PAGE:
One of the most labor intensive aspects of the natural hair journey is detangling. It can also be the most confusing. Let’s go ahead and break it down:

Step 1

When trying to decide the best course of action for detangling your hair, it is always best to start with an understanding of how your hair behaves.

Ask yourself, is your hair:

  • curly, or tightly coiled?
  • transitioning or completely natural?
  • incredibly tangle prone when loose in water?

  • weak, brittle, or easily broken?

Those four points will help you understand not only what tools will likely work best for your hair, but also what products and methods.

Necessary Tools

To detangle naturally coily or curly hair, there are a number of popular tools out there.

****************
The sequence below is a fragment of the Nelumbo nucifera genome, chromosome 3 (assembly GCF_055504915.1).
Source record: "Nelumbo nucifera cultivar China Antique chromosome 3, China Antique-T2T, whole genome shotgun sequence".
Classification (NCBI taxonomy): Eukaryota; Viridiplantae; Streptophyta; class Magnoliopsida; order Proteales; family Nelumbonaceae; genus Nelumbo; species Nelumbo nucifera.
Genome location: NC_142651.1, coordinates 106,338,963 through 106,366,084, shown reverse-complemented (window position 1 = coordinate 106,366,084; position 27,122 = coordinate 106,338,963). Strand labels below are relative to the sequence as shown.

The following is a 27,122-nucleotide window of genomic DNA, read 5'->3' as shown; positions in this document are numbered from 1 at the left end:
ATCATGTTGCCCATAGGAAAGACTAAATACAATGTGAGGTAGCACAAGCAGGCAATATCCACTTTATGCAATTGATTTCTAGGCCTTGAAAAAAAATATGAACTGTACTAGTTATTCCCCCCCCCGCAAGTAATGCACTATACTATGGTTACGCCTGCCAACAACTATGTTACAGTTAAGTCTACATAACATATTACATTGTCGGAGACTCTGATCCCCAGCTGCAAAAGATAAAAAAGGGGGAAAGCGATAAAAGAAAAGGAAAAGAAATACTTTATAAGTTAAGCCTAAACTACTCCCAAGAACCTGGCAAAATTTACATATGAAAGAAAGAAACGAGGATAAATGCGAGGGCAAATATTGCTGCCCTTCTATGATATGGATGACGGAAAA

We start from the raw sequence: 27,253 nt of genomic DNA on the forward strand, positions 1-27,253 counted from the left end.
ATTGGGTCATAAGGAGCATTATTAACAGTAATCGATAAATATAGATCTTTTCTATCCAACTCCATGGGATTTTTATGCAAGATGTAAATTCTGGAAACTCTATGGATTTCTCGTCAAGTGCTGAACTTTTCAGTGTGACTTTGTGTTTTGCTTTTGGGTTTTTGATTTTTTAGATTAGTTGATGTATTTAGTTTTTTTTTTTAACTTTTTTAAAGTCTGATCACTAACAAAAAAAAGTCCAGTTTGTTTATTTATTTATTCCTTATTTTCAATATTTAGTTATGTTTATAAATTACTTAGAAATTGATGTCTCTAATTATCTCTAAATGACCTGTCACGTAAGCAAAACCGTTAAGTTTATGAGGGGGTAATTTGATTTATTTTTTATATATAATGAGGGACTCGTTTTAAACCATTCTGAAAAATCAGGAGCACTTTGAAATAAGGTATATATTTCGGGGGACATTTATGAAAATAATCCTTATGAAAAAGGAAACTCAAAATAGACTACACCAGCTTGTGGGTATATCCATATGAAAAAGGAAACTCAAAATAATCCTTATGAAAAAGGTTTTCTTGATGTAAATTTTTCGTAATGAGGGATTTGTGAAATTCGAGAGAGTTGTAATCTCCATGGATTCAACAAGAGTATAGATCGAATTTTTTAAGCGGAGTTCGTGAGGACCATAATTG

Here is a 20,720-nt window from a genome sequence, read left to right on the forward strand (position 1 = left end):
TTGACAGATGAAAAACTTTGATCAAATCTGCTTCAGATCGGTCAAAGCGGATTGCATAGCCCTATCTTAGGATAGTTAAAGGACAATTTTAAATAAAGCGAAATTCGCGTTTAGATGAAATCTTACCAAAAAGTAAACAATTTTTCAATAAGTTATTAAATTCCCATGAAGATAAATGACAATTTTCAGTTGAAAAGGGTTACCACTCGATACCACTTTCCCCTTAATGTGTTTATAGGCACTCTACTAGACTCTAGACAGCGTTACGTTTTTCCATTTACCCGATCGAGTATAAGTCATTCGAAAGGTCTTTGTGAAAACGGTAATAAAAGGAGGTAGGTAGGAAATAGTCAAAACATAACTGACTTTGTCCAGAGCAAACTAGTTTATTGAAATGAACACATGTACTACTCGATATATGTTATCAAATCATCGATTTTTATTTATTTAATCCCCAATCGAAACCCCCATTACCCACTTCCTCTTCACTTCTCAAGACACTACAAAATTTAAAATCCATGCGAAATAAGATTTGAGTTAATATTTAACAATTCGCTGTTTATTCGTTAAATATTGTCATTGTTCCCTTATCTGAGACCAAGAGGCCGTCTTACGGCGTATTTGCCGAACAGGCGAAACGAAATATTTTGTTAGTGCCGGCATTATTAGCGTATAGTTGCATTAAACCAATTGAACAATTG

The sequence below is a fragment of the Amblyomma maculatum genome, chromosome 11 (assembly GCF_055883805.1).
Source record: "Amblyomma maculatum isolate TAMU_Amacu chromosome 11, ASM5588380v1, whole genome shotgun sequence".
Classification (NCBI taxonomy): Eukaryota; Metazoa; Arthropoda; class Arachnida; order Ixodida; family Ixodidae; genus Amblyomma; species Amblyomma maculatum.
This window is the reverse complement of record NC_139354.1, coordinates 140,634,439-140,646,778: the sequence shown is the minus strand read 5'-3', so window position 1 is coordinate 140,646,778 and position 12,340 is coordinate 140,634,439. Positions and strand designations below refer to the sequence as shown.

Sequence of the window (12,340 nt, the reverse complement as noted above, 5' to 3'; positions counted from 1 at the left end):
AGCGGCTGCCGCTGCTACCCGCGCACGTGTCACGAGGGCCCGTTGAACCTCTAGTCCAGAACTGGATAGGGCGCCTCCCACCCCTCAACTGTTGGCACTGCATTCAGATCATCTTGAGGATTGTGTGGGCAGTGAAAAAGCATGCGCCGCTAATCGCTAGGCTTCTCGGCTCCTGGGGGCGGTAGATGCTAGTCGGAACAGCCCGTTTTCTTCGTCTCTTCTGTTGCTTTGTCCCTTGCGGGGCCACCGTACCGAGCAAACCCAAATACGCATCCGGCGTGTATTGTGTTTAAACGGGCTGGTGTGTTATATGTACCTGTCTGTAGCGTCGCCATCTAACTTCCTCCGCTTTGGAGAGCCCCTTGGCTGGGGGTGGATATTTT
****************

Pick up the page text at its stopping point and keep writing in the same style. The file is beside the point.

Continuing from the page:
Determining which one is best for you is a matter of how you answered the questions above, and how much money you want to spend. Some of the best tools for detangling curly and coily hair are:

As you can see, the tools listed range from free to $70. I always recommend starting with the most affordable solution, and working your way up. My current mainstays for detangling are my fingers, and the Babyliss brush (only $1.99 at Sally Beauty Supply”>. I occasionally use my Q-Redew, but I try to reserve it more for steaming and refreshing my hair now. If you would like to give the Denman or a comb a try, go for it! But definitely pay attention to how your hair responds. Don’t continue to use a tool after you can clearly see it’s snatching your hair out.

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